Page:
Top tips for growing lettuce in a greenhouse

Greenhouse lettuce is one of the easier hydroponic crops to grow. It has short crop cycles and low labor demands and can be grown year-round. Lettuce production in a hydroponic greenhouse system is factory-like in the way it allows for producing a high-quality crop on a consistent schedule.

The significantly higher production cost of a greenhouse and its operation, however, make efficiency paramount to success in a greenhouse enterprise. Greenhouse leafy green production differs from other crops in that the product sells by the head, not by weight. Standard lettuce harvest weights are 5 to 6 ounces per head, with an average 30-day crop cycle from transplant to harvest. With other vegetable crops, maximizing yield is a function of yield per area. In lettuce production, yield efficiency revolves around crop cycles per area. Tomato growers, for example, want to maximize yield per area in pounds per square foot (lb/ft2). Leafy green growers focus on moving as many units as possible through the greenhouse each year in the number of heads per square foot (heads/ft2). This way, fixed costs, such as electricity, marketing, management, and depreciation, are spread over more units.

Seedling Production
Production space is expensive, and direct sowing of seeds in a lettuce production system is not an efficient use of space. Seedling production can take place on a fraction of the space used for final planting. Generally, this space should allow for 50 percent of the transplants needed for the grow-out area. A typical 11- by 22-inch nursery flat can easily hold 288 seedlings. In most systems, transplanting seedlings into the system can reduce production time by two weeks.

Pelletized seeds are easier to plant by hand or by mechanical seeders. Some smaller production systems use net pots with a well-drained potting media (figure 1); however, most commercial operations now use cubed media made from foam or stone-based mineral fiber insulation such as Rockwool (figure 2). Cubed media comes in perforated sheets that have predrilled sowing holes. The cubes quickly dislodge from the sheets, allowing for faster transplanting. Seeds can be grown in a lower nutrient concentration than that in the grow-out system; however, many small growers use the same concentration for seedlings and grow-out. Ebb and flow systems provide easily automated watering, but hand watering once or twice a day is also an effective way to water seedlings. Using a soft-flow water breaker on a water wand will reduce the impact of water on the seedlings. Seedlings grown in 1-inch cube media are ready to transplant when they have 2 to 3 true leaves and are approximately two weeks old (figure 3).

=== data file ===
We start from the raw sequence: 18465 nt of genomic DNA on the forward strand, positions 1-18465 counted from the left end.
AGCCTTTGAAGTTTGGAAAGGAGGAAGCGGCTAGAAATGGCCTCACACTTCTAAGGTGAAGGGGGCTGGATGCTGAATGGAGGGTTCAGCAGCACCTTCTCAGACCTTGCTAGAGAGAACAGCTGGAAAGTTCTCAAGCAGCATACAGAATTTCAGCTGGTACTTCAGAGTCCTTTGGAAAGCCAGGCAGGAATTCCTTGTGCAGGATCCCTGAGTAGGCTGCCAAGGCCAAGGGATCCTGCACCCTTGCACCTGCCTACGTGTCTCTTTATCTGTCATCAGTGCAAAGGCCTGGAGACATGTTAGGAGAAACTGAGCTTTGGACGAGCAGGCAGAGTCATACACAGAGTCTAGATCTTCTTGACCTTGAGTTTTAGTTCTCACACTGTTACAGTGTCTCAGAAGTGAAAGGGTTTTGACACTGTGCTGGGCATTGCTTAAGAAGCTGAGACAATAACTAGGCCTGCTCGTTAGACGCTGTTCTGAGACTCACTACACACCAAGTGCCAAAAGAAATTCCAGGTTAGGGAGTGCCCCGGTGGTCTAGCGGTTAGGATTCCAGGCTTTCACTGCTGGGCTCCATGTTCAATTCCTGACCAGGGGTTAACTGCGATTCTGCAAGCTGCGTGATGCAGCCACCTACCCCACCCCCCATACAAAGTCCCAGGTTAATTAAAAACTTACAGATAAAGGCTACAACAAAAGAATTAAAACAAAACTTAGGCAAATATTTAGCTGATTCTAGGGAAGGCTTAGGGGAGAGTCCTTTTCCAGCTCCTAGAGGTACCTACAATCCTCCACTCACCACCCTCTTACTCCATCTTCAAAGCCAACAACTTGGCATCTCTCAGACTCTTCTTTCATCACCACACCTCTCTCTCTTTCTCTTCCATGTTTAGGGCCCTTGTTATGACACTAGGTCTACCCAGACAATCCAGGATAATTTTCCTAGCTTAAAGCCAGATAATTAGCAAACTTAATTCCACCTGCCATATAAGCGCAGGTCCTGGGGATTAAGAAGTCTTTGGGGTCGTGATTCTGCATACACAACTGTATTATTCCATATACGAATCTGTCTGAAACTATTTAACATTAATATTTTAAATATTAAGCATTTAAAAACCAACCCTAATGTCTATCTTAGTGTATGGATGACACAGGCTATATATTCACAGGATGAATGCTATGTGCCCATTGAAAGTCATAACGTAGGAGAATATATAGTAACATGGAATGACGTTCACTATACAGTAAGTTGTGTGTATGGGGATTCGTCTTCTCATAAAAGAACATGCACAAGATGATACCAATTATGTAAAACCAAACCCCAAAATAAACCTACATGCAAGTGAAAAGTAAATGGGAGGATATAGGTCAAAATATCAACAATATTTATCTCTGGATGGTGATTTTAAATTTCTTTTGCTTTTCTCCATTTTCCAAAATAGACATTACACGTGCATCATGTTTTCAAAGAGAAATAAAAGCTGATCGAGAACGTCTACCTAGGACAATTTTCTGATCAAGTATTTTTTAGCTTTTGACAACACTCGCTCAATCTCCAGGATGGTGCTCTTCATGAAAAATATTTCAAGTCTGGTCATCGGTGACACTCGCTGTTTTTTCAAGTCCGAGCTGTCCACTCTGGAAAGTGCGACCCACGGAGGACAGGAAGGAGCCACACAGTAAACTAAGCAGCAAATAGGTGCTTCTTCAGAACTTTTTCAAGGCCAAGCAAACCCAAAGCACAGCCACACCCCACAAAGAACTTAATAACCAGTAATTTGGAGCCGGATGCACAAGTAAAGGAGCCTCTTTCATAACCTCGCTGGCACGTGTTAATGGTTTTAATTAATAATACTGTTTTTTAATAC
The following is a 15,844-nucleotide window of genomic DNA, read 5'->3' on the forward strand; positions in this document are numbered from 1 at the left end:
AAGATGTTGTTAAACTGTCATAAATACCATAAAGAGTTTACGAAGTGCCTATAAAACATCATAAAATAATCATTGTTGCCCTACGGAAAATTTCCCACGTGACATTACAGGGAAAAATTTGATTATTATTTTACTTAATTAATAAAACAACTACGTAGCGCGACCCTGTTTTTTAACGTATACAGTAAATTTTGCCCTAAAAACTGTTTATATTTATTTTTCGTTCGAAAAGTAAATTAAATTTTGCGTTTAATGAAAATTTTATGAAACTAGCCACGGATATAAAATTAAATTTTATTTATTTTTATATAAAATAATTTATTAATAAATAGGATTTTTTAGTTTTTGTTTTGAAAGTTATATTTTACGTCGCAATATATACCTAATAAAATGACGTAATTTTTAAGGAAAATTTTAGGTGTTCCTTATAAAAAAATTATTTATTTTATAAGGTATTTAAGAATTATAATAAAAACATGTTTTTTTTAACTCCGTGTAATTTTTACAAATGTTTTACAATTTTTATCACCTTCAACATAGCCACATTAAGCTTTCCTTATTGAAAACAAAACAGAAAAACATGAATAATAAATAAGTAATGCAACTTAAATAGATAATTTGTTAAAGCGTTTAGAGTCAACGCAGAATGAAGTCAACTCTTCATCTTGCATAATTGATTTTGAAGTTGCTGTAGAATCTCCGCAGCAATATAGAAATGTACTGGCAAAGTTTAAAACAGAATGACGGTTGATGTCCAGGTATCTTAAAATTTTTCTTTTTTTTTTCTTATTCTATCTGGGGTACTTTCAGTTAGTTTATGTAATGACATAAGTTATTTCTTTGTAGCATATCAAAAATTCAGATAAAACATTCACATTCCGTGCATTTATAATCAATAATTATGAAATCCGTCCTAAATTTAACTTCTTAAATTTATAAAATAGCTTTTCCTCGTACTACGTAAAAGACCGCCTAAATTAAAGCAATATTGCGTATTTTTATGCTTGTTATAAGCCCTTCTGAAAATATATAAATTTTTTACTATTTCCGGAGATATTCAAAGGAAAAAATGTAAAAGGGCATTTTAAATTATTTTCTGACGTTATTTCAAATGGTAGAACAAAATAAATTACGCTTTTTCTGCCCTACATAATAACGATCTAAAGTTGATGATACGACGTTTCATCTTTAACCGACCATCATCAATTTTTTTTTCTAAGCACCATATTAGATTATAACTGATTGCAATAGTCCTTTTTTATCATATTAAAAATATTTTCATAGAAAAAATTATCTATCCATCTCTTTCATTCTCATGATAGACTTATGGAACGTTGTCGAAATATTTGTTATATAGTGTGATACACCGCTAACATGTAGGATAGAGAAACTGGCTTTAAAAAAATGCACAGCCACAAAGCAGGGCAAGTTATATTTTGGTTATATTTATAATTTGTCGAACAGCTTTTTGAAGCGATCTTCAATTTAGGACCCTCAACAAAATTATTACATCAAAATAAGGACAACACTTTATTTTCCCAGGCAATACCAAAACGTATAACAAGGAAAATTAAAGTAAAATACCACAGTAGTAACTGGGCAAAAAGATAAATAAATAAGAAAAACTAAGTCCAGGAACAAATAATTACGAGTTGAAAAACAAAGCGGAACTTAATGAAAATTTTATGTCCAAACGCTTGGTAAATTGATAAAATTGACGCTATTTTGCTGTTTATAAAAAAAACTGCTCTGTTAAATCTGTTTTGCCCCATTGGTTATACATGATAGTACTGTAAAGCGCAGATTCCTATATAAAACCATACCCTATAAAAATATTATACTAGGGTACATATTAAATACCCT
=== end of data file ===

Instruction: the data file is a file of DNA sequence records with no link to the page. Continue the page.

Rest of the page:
Grow-Out
Once planted, leafy greens are a low-maintenance crop. Production time for most leafy green crops is 30 days. Because most markets require weekly sales, the growing system can be divided into quarters for staggered planting. For example, a 30- by 96-foot greenhouse may have two 12 by 88 beds, with a total crop of 4,752 units. For staggered production, divide the production area into four quadrants, each producing 1,188 units a week. Standard spacing is 8-inch centers with 2.25 plants per square foot. Most heads of lettuce are harvested with about 1 inch of roots at 5.5 ounces.

The Greenhouse Environment
Lettuce can be grown in greenhouses year-round across Alabama; however, success highly depends on the greenhouse environment. Many growers in the northern United States struggle with energy costs associated with heating and supplemental lighting. While these are also causes of concern in Alabama, the primary concern is summer temperatures. In extreme heat, lettuce is prone to bolt, which occurs when the plant begins to go into a flowering stage. Lettuce that bolts becomes bitter and unmarketable.

With a properly designed greenhouse, leafy greens can be successfully grown in the summer months in Alabama. Modern greenhouses have high ceilings to help buffer temperature changes, thereby increasing the volume-to-floor ratio. The gutter or eave of the structure should be 8 feet or higher; high-tech greenhouses have gutter heights of 16 feet or higher. Taller structures are more efficient at buffering temperature changes because there is more air to collect heat per area exposed to solar radiation.

Appropriately designed evaporative cooling systems can be used to lower greenhouse temperatures below outside temperatures; however, this is rarely achieved in Alabama. Many southern states require the use of a 50 percent shade cloth from April to October.

In winter, optimum heating setpoints are 75 degrees F during the day and 65 degrees F at night. While optimum for plant growth, these setpoints may not be optimum for energy costs. Nighttime air temperature can be maintained at 55 degrees or lower. Over time, growers learn the environmental limitations of certain crops and varieties associated with their specific greenhouse and market to maximize growth and energy usage.

Growing Systems
The two primary growing systems for greenhouse lettuce are raft, deep-water culture (DWC), and the nutrient film technique (NFT).

Read the complete article at aces.edu


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